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Black lung disease is a common name for any lung disease that develops from
inhaling coal dust. This name comes from the fact that those with the disease
have lungs that look black instead of pink. Medically, it is a type of
pneumoconiosis called coal workers' pneumoconiosis (CWP).
There are two forms: simple CWP
and complicated CWP, which also involves progressive massive fibrosis
The inhalation and accumulation of coal dust into the lungs
increases the risk of developing
bronchitis and chronic obstructive pulmonary disease (COPD).
The inhalation and accumulation of coal dust causes coal workers'
pneumoconiosis (CWP). This stems from working in a coal mine, coal trimming
(loading and stowing coal for storage), mining or milling graphite, and
manufacturing carbon electrodes (used in certain types of large furnaces) and
carbon black (a compound used in many items, such as tires and other rubber
goods). Because CWP is a reaction to accumulated dust in the lungs, it may
appear and get worse during your exposure to the dust or after your exposure
The severity of CWP depends on the type of coal dust, how much dust was in the air, and how long you have been exposed to it.
No. Although CWP may share many of the symptoms of
emphysema and/or chronic bronchitis (which are also known as
COPD), CWP is not COPD and is not treated like
CWP starts with the inhalation and accumulation of coal dust in the
lungs. For many, there are no symptoms or noticeable effect on quality of life.
There may be a cough and sputum (mucus) from inhalation of coal dust, but this
may be more a matter of dust-induced bronchitis. As CWP progresses and is complicated by
PMF, a cough and shortness of breath develop, along with sputum and moderate to
severe airway obstruction. Quality of life decreases. Complications of CWP
Smoking does not increase
the prevalence of CWP, nor does it affect the development of CWP. But it may
add to lung damage and contribute to the development of COPD. Coal workers who
smoke are at much greater risk of developing COPD than nonsmoking coal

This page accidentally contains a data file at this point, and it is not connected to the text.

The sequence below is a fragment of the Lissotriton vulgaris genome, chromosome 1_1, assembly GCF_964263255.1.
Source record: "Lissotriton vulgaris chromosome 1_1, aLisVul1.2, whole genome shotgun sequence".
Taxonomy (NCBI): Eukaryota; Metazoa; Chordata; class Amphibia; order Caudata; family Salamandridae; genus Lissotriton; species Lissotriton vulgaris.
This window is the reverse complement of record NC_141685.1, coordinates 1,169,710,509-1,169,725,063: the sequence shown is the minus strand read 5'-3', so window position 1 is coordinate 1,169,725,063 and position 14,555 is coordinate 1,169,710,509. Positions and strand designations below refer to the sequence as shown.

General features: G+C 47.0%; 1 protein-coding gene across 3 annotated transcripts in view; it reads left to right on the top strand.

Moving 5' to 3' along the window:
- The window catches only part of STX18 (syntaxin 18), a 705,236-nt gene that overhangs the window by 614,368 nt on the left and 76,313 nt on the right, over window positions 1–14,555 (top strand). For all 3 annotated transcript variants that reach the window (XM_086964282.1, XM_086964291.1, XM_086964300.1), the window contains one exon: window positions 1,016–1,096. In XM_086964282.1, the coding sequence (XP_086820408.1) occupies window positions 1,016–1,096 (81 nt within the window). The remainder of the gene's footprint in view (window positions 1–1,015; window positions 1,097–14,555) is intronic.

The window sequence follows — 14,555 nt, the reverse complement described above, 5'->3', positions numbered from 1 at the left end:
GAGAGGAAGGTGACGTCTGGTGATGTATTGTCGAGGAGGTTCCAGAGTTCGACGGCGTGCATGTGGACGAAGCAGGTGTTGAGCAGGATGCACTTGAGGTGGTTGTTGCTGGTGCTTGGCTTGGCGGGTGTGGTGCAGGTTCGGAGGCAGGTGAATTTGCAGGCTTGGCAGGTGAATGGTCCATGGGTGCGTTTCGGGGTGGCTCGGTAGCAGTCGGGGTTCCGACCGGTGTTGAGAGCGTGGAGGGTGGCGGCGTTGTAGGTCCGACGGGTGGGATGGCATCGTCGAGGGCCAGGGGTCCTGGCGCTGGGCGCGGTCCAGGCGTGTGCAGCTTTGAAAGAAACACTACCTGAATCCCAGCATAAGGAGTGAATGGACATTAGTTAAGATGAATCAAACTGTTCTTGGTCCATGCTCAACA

When coal dust accumulates in the lungs, a coal
macule may form. A coal macule is a combination of coal dust and
macrophages. As the disease progresses, macules can
develop into a coal nodule, an abnormality of the lung tissue. In time, a type
of emphysema and fibrosis may develop.
Lung nodules wider than
1 cm (0.4 in.) have been
accepted as evidence of progressive massive fibrosis (PMF), although some
organizations say a minimum width of
2 cm (0.8 in.) is necessary.
Nodules may grow to a large size and hinder or stop the airflow in the lungs'
CWP is diagnosed through an occupational history and chest X-rays. Lung
function tests may be used to determine how badly the lungs are damaged.
Occupational history is very important to the diagnosis of CWP-if
a person has not been exposed to coal dust, he or she cannot have CWP. The
occupational history should include not only recent and past full-time
employment, but also summer jobs, student jobs, military history, and
The diagnosis of CWP has legal public health
implications, since some states require that all cases be reported.
CWP can be prevented by controlling dust and having good ventilation in the workplace.
is no proven effective treatment for CWP, although complications can be
There are several U.S. laws regarding CWP and its
treatment, and the government may help pay for treatment. But to be eligible,
you must be totally and permanently disabled by this disease. Most miners aren't eligible for federal black lung benefits. For information on organizations
dealing with mining and black lung disease, see the Other Places to Get Help
section of this topic.
Other Works Consulted
Cowie RL, et al. (2010). Pneumoconioses and other mineral dust-related diseases. In RJ Mason et al., eds., Murray and Nadel's Textbook of Respiratory Medicine, 5th ed., vol. 2, pp. 1554-1586. Philadelphia: Saunders.
ByHealthwise StaffPrimary Medical ReviewerE. Gregory Thompson, MD - Internal MedicineSpecialist Medical ReviewerMartin J. Gabica, MD - Family Medicine
Current as ofMay 7, 2017
Current as of:
May 7, 2017
E. Gregory Thompson, MD - Internal Medicine
& Martin J. Gabica, MD - Family Medicine
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